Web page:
The LSU AgCenter receives nearly one million dollars from the USDA for honeybee research. Entomologist Kristen Healy says any given year there’s higher than normal losses in honeybee colonies, and many studies look at what stressors contributes to these losses. One factor they’ll look at is the mite population in the hives.
She says Varroa mites can be devastating to honeybee colonies.
“We’re dividing them up. So some will receive treatments for mites, and some of them won’t. So we can look to see what does the impact of mites have on these colonies,” Healy said.
Healy says it’s important to protect the bee population because one out of every three bites of food we eat relies on bees for pollination. She says the mites also transmit pathogens to the bees, and they’ll study the effects of those diseases, like the deformed wing virus.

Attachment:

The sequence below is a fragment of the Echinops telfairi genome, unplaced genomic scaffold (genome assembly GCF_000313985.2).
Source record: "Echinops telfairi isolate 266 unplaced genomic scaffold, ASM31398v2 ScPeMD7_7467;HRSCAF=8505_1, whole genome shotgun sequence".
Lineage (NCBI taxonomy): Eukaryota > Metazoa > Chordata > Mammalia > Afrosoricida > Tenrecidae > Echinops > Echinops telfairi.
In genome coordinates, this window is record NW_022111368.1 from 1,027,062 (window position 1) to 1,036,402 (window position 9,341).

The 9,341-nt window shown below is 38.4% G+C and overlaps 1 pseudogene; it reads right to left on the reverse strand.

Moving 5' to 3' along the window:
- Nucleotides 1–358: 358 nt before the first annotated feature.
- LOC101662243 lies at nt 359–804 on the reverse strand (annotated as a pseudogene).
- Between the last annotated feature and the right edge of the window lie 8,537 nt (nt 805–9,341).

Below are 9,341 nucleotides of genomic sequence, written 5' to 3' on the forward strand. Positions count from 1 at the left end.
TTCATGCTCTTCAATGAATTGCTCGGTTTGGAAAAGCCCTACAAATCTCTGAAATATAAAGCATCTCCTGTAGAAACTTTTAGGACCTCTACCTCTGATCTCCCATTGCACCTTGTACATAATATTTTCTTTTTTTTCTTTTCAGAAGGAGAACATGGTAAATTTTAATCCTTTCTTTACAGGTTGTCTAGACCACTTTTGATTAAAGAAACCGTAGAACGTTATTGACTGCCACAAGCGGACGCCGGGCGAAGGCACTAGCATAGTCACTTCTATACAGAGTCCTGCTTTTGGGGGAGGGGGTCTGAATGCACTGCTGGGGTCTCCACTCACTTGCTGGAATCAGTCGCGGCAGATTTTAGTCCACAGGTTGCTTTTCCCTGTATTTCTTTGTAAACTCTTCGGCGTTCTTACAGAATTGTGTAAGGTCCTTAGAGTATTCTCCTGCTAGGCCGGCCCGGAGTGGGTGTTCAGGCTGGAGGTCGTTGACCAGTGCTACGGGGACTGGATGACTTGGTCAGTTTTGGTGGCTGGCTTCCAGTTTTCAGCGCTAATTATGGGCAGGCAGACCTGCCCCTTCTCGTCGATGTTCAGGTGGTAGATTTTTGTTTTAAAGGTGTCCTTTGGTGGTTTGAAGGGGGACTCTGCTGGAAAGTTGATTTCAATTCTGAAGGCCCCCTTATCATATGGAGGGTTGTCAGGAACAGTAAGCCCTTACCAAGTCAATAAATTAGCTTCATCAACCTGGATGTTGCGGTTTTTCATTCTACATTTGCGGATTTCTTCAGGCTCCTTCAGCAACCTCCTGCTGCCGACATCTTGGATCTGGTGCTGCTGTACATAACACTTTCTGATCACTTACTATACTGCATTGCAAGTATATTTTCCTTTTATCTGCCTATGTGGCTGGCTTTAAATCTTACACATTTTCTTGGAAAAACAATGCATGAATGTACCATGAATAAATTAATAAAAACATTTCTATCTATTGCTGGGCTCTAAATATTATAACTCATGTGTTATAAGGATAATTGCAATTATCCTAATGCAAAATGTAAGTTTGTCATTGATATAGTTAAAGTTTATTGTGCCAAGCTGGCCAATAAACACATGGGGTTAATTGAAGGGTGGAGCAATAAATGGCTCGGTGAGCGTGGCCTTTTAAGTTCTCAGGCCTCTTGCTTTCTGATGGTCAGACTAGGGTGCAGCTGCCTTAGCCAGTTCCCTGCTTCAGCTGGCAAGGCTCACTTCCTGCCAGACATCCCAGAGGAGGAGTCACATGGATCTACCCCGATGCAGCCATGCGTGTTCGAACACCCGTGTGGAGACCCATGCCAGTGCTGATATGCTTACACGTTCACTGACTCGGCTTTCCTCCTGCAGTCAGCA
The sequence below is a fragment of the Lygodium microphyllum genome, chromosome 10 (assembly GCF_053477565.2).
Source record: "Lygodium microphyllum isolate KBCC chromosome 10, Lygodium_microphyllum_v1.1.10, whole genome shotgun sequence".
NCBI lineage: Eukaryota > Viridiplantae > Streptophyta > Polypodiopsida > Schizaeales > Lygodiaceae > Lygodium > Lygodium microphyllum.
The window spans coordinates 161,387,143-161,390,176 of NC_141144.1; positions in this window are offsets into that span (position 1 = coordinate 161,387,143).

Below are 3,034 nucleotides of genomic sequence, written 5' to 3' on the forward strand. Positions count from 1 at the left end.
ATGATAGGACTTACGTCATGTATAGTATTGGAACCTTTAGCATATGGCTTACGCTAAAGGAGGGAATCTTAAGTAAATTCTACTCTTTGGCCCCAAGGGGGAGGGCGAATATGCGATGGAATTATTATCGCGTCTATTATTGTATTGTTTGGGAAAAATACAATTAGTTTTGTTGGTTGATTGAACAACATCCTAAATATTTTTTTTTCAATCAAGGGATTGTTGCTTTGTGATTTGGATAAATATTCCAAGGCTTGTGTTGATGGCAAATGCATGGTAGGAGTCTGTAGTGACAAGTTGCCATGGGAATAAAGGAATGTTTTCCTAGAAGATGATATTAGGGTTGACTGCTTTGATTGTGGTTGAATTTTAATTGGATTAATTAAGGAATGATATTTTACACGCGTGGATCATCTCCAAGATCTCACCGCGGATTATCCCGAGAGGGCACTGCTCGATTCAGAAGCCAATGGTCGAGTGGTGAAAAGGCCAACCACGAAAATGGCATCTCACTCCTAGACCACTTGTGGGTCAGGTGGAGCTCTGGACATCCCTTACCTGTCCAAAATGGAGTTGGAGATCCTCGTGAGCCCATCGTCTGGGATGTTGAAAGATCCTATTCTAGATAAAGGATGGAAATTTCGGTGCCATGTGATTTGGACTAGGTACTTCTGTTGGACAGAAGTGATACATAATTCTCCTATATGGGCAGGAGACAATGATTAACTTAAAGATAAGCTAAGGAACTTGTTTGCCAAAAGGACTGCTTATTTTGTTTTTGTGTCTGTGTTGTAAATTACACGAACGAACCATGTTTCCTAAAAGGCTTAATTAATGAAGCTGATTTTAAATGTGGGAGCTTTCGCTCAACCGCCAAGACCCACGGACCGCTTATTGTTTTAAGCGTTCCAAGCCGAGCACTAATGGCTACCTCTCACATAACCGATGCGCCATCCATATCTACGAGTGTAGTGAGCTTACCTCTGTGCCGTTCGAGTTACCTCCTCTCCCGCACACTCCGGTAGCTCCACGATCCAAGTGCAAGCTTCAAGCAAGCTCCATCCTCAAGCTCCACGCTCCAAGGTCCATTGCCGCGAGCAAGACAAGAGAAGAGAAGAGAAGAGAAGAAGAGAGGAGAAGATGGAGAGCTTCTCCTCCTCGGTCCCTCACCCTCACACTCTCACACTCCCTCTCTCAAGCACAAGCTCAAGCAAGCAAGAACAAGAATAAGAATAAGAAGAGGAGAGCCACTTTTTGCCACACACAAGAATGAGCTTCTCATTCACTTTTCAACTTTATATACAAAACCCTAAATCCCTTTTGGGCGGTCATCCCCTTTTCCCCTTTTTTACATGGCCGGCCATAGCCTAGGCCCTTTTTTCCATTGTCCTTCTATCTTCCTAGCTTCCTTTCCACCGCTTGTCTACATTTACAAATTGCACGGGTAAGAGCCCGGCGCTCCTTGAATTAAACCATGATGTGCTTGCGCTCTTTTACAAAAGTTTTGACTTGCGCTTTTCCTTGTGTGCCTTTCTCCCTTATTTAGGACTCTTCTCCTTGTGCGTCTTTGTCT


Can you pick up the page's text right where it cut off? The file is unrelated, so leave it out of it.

“So not only are they impacted by the mites themselves feeding on the immature bees, but they’re also indirectly impacted by the pathogens they’re transmitting as well,” Healy said.
Healy says they also want to study movement as a stressor. She says beekeepers move their colonies around the country for pollination services every year, including almond pollination in California. She says researches will look at stress physiology in the bees after these migrations.
“How does that impact the physiology of the bee itself, so things like its ability to store fat to keep it warm in the winter, for example,” Healy said.
The AgCenter’s $935,000 grant is one of seven handed out to universities to study pollinators.